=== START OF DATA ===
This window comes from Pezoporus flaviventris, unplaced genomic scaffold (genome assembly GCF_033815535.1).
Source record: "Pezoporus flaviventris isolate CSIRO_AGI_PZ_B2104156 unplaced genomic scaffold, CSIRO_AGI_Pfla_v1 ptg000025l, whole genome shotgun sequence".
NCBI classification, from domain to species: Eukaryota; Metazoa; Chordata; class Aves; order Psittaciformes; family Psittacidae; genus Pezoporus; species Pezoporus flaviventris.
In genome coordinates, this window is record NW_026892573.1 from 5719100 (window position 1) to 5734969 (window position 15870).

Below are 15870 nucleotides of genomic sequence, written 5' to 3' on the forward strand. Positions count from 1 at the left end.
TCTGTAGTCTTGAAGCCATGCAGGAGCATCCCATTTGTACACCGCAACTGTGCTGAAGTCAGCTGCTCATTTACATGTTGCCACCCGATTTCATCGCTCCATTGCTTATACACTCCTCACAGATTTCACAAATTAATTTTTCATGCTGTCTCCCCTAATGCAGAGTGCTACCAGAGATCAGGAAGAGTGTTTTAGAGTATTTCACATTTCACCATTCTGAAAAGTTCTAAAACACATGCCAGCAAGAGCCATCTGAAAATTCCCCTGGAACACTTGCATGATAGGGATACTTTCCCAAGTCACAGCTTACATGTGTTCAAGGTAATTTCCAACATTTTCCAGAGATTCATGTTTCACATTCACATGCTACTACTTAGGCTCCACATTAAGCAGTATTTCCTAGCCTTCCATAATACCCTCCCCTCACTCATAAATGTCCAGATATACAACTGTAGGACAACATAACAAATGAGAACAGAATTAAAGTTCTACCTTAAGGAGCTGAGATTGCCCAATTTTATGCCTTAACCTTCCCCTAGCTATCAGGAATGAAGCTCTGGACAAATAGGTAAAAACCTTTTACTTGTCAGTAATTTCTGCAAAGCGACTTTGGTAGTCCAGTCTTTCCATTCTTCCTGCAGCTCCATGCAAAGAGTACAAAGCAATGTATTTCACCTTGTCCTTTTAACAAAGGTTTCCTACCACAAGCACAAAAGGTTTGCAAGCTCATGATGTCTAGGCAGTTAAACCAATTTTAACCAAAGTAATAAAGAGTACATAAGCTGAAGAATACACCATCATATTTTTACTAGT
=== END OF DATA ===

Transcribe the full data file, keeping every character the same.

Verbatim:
This window comes from Pezoporus flaviventris, unplaced genomic scaffold (genome assembly GCF_033815535.1).
Source record: "Pezoporus flaviventris isolate CSIRO_AGI_PZ_B2104156 unplaced genomic scaffold, CSIRO_AGI_Pfla_v1 ptg000025l, whole genome shotgun sequence".
NCBI classification, from domain to species: Eukaryota; Metazoa; Chordata; class Aves; order Psittaciformes; family Psittacidae; genus Pezoporus; species Pezoporus flaviventris.
In genome coordinates, this window is record NW_026892573.1 from 5719100 (window position 1) to 5734969 (window position 15870).

Below are 15870 nucleotides of genomic sequence, written 5' to 3' on the forward strand. Positions count from 1 at the left end.
TCTGTAGTCTTGAAGCCATGCAGGAGCATCCCATTTGTACACCGCAACTGTGCTGAAGTCAGCTGCTCATTTACATGTTGCCACCCGATTTCATCGCTCCATTGCTTATACACTCCTCACAGATTTCACAAATTAATTTTTCATGCTGTCTCCCCTAATGCAGAGTGCTACCAGAGATCAGGAAGAGTGTTTTAGAGTATTTCACATTTCACCATTCTGAAAAGTTCTAAAACACATGCCAGCAAGAGCCATCTGAAAATTCCCCTGGAACACTTGCATGATAGGGATACTTTCCCAAGTCACAGCTTACATGTGTTCAAGGTAATTTCCAACATTTTCCAGAGATTCATGTTTCACATTCACATGCTACTACTTAGGCTCCACATTAAGCAGTATTTCCTAGCCTTCCATAATACCCTCCCCTCACTCATAAATGTCCAGATATACAACTGTAGGACAACATAACAAATGAGAACAGAATTAAAGTTCTACCTTAAGGAGCTGAGATTGCCCAATTTTATGCCTTAACCTTCCCCTAGCTATCAGGAATGAAGCTCTGGACAAATAGGTAAAAACCTTTTACTTGTCAGTAATTTCTGCAAAGCGACTTTGGTAGTCCAGTCTTTCCATTCTTCCTGCAGCTCCATGCAAAGAGTACAAAGCAATGTATTTCACCTTGTCCTTTTAACAAAGGTTTCCTACCACAAGCACAAAAGGTTTGCAAGCTCATGATGTCTAGGCAGTTAAACCAATTTTAACCAAAGTAATAAAGAGTACATAAGCTGAAGAATACACCATCATATTTTTACTAGT